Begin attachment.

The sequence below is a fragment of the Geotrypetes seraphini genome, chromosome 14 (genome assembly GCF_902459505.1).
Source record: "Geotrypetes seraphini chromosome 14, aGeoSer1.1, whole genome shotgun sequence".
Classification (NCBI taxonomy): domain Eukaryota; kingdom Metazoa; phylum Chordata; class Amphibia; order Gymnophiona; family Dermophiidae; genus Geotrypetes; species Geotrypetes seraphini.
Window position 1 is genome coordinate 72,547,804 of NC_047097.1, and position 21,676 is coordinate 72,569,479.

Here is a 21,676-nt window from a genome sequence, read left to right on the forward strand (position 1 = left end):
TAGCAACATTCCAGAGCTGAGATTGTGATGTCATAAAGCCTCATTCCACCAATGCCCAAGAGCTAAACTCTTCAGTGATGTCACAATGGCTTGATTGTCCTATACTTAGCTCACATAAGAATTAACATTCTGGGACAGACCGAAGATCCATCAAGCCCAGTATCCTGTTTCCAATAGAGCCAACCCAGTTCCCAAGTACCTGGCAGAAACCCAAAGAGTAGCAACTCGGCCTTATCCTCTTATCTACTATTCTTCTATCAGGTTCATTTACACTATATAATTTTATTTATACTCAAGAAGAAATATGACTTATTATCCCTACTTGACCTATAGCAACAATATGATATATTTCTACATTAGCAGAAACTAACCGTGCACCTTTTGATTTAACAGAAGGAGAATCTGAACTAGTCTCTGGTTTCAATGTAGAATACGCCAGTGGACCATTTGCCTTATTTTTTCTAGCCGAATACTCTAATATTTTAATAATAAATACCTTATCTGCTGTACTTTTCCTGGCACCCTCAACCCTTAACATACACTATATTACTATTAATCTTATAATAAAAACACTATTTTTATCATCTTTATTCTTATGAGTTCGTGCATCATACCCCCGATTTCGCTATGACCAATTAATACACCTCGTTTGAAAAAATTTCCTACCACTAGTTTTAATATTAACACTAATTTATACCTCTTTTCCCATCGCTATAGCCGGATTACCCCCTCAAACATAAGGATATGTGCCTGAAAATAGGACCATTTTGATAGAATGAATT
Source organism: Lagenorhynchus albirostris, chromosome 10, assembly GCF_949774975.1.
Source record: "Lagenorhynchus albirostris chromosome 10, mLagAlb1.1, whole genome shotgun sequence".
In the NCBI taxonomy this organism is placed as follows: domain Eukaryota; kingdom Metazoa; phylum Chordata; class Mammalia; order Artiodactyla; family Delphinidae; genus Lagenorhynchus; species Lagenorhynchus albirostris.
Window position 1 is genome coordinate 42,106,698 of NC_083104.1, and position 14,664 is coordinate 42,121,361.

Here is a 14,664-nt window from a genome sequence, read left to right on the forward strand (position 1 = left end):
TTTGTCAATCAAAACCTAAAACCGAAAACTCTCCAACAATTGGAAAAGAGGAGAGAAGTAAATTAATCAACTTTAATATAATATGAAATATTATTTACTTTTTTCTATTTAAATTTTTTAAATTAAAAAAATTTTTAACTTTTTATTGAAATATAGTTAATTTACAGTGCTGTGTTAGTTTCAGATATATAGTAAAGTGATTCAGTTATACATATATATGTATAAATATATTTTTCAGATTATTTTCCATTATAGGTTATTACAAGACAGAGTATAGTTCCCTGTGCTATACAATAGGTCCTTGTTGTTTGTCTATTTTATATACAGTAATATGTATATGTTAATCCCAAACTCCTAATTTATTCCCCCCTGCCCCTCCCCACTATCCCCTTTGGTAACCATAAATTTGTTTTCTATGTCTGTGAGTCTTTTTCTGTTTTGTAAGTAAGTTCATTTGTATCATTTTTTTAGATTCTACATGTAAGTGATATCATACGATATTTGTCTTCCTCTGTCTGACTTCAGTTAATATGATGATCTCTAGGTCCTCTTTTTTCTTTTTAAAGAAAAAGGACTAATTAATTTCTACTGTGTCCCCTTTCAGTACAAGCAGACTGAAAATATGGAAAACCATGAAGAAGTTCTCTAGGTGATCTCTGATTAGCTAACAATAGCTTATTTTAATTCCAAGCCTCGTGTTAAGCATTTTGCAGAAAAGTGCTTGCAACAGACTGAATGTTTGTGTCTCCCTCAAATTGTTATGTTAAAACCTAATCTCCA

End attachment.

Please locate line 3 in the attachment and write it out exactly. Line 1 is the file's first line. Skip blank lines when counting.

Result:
Classification (NCBI taxonomy): domain Eukaryota; kingdom Metazoa; phylum Chordata; class Amphibia; order Gymnophiona; family Dermophiidae; genus Geotrypetes; species Geotrypetes seraphini.